3 Ways I Figured Out How to Give More Value to My Customers


Value is the name of the game in business. The more value you give, the more people will want to buy from you, and buy again and again.

But how exactly do you create value? This question stumped me time and again in my personal coaching business.

I knew I had value to give, but I could never quite figure out how to demonstrate that or communicate it.

Eventually I realized three key insights about value. These got me some traction and solid growth.

I went from stagnation to massive growth in a matter of months, to the tune of tens of thousands of dollars in sales.

1. Give Them More Stuff

Simple but extremely important.

Oftentimes we want to specialize in just one skill or narrow service. Partly because we know we are very good at that one thing, but partly because we are afraid we might be unqualified to offer more.

I thought I could build a successful business by just increasing my total “billable hours.”

But I eventually learned no matter how many hours I am working, if my work is unproductive or low-value, it will never get me where I want to be. It will always be a minor gig that allows me to survive, rather than a strong source of growing income and wealth.

I realized I had to pack my work with lots of new features.

Instead of just simple personal coaching sessions, I would hire assistants to help the client practice conversation skills. I would bring in outside experts on fashion and style, or career and job search, if that was what the client needed at the time.

I would throw in phone calls and email coaching. I would provide them with a journal system so they could track their own progress and I could analyze their progress from week to week, and reveal patterns and trends.

In short, I gave them more features, more learning tools, and a more robust overall experience.

This made my programs much more valuable than before. And they were also way more interesting and helpful than what other companies were offering (and clients told me as much).

2. Give Them Something No One Else is Providing

This can be in the form of the classic “better mousetrap” where you just do what someone else is doing, but faster/ more efficiently/ cheaper/ higher quality.

But it can also be in the form of a service or product that no one is really offering yet, but that still satisfies a legitimate need.

In my case, I created long-term coaching programs where most of the industry was offering only 1-day or 2-day courses.

The main insight here was that for genuine transformation, long-term, gradual change is more lasting and permanent than a weekend crash course.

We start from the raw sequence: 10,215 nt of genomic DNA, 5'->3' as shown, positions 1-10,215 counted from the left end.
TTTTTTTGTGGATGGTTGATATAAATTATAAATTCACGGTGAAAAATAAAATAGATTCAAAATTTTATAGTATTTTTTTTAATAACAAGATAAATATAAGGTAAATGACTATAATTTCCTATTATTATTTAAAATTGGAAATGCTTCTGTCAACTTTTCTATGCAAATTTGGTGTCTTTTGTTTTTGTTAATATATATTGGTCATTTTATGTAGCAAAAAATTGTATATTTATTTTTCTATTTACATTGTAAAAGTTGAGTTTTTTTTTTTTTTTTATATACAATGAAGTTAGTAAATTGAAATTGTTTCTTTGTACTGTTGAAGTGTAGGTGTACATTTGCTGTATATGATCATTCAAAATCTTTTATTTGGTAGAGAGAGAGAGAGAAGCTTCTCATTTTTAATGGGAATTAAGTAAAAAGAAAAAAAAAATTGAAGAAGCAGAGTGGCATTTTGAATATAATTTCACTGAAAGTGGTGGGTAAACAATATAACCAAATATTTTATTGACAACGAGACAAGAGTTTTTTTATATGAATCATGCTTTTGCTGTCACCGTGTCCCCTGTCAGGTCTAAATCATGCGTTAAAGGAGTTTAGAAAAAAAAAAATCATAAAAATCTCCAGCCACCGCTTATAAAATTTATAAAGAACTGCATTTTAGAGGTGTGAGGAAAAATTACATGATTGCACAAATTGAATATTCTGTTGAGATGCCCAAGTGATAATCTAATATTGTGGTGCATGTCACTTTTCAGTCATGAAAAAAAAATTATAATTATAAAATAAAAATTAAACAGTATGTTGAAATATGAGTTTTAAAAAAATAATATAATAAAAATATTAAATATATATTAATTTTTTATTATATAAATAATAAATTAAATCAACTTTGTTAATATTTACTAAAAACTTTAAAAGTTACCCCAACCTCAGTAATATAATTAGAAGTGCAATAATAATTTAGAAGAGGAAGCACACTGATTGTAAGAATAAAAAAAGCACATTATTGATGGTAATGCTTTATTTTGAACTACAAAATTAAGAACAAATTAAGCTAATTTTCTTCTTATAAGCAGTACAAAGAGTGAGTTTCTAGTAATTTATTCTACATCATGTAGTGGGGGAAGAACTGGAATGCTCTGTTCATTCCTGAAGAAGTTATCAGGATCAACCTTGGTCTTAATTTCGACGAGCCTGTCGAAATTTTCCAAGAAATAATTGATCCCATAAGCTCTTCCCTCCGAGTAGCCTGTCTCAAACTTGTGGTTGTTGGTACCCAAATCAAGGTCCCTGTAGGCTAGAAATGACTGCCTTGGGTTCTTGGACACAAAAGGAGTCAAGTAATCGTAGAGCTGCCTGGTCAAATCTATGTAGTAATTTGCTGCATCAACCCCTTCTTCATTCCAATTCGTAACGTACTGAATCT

Someone who takes a weekend program learns a ton of stuff, has some great experiences, and will probably be back to their old patterns come Monday morning. Two weeks out, they have probably forgotten 90% of everything they learned in the program (which they paid thousands of dollars for).

Meanwhile, in my long-term programs, the two-week mark wasn’t even the tip of the iceberg. The client would continue to grow and change bit by bit for many weeks, with me guiding him every step of the way.

Thus what I was offering was a permanent shift, rather than a quick fix. Almost no one else was offering that at the time.

3. Personalize and Customize

Especially if you are doing any kind of individualized service like coaching, personal training, marketing services, or styling, full personalization is essential to deliver maximum value.

But this also applies to less obvious services like accounting, computer repair, wedding photography, or just selling equipment and machines.

Where the work is very transferable from client to client, it’s good to customize as much as possible.

There’s always something you can do to make it more personal. If she loves the color pink, print reports on pink stationery. If he’s a big sports fan, use sports metaphors (“we have to build a good defense against over-spending,” or “this quarter was a slam dunk for sales”).

I realized this at the very beginning, and I decided that my coaching was not going to be a “cookie-cutter” system that I just transplanted from client to client.

Instead I would take general principles and tailor the message and even the actual structure and format of the program to the individual.

So with one client who was trying to find a better job, I would spend a lot of time on career-related advice: improving his resume, Linked In profile, and interview skills, and giving him assignments related to networking and contacting the right people.

Another client had a stable job and made plenty of money, but social skills and conversation skills were big challenges. So we would dedicate our sessions to social experiences and conversation practice.

All clients got at least a little bit of everything I had to offer, but I would customize it to each individual depending on his specific needs.

It may seem minor, but paying attention to detail goes a long way. By making the experience more personalized for the client, you create a kind of value that bigger faceless competitors simply cannot.

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